Kenya

Kenya: UNICEF launches urgent appeal to assist up to 700,000 children

UNICEF Image
© UNICEF Kenya/2005/Guillaume Bonn
El-Golicha village close to the Somali border, stands empty after an attack. Twenty-two women and children were killed at dawn in a raid by suspected Murule militia.

NAIROBI, 11 October, 2005 – In the face of mounting inter-ethnic violence and ongoing drought UNICEF has launched a polio vaccination campaign in Kenya to prevent the re-emergence of the disease. Over 483,000 children are expected to be immunized during the six-day campaign covering 12 of the country’s most affected districts: the border and coastal regions. The violence, which is affecting mostly the border regions, is making the vaccination campaign even more challenging.

 Kenya has been polio-free since 1984; however a recent resurgence of the disease has been reported in neighbouring countries such as Sudan, Ethiopia and Somalia. Health authorities are now on high alert: “We are very concerned about a polio outbreak, especially in the border districts,” says UNICEF Kenya’s Chief of Health, Dr. Iyabode Olusanmi. “There are a lot of human movements between Somalia and Kenya for instance, whether by foot, road or air. This free access puts the area in high risk. The district of Nairobi is also in high risk but we will not be able to launch a vaccination campaign there before the end of October. We just don’t have enough money now to cover all the districts at once.” Part of the needed resources will be funded by UNICEF’s urgent appeal for $4 million to assist children, especially in drought-affected northern Kenya. UNICEF Representative Heimo Laakkonen says children and families in that part of the country are caught in “a tragic struggle between the forces of nature, lack of development and sporadic outbreaks of horrific violence.”  

Drought, polio and violence threaten children

Urgent assistance is needed to immunize nearly a million vulnerable children against polio, but also to assist more than 20,000 children facing malnutrition, and to provide water to 100,000 people in critical need. UNICEF is also calling for funds to provide pre-treated mosquito nets to protect 96,000 children from malaria. Meanwhile rising tribal and clan violence – often politically motivated and related to competition over scarce water resources – has targeted children, costing lives and injuries, and forcing thousands to abandon their homes.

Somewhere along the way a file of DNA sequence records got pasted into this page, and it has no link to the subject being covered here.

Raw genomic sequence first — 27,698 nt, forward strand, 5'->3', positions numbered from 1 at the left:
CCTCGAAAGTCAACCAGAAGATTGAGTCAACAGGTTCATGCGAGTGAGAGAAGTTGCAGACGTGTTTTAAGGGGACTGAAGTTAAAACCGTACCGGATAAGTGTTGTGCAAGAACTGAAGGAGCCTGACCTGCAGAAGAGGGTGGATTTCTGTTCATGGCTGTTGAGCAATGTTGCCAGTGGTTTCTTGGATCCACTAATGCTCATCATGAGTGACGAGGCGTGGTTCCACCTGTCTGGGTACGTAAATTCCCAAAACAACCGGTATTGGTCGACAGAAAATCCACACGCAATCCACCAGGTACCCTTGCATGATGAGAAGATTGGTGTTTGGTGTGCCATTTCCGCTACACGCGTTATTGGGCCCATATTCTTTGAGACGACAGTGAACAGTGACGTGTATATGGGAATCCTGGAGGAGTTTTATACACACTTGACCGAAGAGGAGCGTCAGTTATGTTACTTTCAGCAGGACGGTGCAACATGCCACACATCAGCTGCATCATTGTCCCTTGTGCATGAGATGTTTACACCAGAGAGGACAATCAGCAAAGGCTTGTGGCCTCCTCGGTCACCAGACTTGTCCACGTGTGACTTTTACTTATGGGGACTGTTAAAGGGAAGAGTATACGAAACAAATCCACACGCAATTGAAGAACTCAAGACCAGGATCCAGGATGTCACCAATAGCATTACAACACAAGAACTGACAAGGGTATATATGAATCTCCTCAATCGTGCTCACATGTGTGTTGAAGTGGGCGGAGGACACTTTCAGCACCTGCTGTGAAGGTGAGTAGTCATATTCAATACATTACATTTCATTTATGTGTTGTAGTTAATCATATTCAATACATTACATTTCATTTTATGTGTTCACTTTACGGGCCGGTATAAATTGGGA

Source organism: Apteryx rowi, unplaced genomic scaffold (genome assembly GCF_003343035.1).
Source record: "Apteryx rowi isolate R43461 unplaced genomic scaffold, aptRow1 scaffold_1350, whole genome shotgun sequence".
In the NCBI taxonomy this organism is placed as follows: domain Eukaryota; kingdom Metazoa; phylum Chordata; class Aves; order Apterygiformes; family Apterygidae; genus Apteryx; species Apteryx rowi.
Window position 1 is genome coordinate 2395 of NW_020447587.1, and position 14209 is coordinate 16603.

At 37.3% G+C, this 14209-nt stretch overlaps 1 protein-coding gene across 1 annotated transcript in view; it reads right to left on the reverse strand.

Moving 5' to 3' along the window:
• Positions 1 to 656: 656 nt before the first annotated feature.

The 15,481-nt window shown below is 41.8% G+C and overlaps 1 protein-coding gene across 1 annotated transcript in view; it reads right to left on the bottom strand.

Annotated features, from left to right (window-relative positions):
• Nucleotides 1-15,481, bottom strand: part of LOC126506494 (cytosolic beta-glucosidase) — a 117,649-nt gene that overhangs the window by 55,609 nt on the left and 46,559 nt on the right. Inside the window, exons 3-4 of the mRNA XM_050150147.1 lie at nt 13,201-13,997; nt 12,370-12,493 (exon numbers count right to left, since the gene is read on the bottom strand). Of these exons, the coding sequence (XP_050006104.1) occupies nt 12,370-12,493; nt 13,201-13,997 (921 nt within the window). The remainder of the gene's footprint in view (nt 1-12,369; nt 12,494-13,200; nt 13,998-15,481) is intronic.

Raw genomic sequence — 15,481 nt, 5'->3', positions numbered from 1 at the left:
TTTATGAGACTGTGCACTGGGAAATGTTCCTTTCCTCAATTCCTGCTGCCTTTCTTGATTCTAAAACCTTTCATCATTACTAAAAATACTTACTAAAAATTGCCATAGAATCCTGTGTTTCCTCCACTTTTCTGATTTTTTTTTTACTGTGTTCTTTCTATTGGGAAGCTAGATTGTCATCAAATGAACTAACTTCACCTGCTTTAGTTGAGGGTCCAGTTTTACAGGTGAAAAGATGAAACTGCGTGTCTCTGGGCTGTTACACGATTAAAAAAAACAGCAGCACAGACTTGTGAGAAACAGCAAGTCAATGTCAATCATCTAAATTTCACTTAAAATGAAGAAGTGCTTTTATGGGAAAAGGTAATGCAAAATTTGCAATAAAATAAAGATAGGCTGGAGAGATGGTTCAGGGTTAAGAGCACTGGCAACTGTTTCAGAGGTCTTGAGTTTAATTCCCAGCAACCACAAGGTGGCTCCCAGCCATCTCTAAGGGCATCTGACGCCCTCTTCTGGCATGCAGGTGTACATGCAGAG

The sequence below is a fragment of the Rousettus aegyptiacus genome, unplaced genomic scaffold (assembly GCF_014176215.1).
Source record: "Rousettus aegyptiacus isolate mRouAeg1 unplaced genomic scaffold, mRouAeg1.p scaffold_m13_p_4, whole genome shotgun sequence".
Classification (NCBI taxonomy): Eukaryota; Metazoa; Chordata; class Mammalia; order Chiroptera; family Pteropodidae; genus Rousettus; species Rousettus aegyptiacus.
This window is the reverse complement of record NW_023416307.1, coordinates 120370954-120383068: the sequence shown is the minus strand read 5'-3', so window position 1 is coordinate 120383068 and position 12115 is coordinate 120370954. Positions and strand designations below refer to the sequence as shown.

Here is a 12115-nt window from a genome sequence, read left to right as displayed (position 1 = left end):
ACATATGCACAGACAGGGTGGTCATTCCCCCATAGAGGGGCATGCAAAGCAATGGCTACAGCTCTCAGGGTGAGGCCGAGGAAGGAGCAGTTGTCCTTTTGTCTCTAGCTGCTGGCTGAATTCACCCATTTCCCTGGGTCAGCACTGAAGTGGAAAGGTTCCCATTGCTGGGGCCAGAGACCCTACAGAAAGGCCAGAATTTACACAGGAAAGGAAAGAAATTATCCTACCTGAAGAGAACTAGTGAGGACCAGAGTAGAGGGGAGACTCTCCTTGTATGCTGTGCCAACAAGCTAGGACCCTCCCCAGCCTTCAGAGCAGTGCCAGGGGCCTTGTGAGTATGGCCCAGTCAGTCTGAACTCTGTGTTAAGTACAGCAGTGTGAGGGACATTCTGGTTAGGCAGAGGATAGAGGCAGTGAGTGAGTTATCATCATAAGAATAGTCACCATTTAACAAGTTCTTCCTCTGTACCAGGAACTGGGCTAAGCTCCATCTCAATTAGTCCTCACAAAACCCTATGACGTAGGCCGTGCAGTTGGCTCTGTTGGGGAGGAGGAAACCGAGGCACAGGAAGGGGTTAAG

UNICEF Image
© UNICEF Kenya/2005/Guillaume Bonn
Months after a raid by bandits on his home in Mandera, North Eastern Province, this 8-year-old boy continues to suffer physical and mental trauma. He is one of many children to suffer from tribal and clan violence in 2005.

Clan violence traumatizes children: Ali’s story

One such affected child is 8-year-old ‘Ali’, who screams and buries his face in his sister’s skirts at the sight of strangers. Ali lost his left leg when he was shot by raiders at a water-point near Rhamu, in northern Kenya’s Mandera District. Ali can’t – and doesn’t want to – remember what happened. He is afraid, and thinks all strangers are taking him back to hospital. His older sister, Zainab, on the other hand, speaks freely about what happened. She describes how four bandits from a rival clan came and killed their brother Aden. Then they killed their mother Habiba and turned on Ali. “They shot him in his leg and his stomach,” Zainab says through an interpreter, then chased away their animals and left them for dead. Asked if Ali was shot on purpose, Zainab replies with chilly calm: “Of course, like this,” she says, and mimes an execution.

UNICEF funds’ appeal: Assisting children caught in conflict

Ali’s story is not uncommon. Virtually all children in this marginal area on the Somali and Ethiopian borders have been affected by conflict. Even for those that have not been subjected to violence, schools are frequently closed due to insecurity. UNICEF’s Laakkonen has praised efforts by the government to broker peace between groups in conflict, some of which have met with success. “Yet the risk of more violence remains,” Laakkonen says, “and the legacy of these brutal attacks marks children for months, years, even for life.” To protect children from violence and assist in their recovery, UNICEF is also seeking funds to establish 10 protective drop-in centres with counseling support, and to ensure school continues for at least 40,000 children who would otherwise have dropped-out due to drought-related stress and/or violence. The education of girls – which is always a key factor in improving infant and child health and survival – is lowest in northern Kenya, where less than a third of girls ever attend school. Laakkonen says the source of the attacks lies in poverty, lawlessness, poor governance, and lack of investment and development, including inadequate access to reproductive health services, schools and water supply. All of these factors exacerbate competition over resources during times of scarcity. Once Ali gets over the terror of seeing strangers, he is a resolutely cheerful and mischievous little boy. He is an ace on his crutches, despite having left hospital just seven days ago. “Next term, I will start going to school,” he says… “if the teachers can be persuaded to stay.”


 

 

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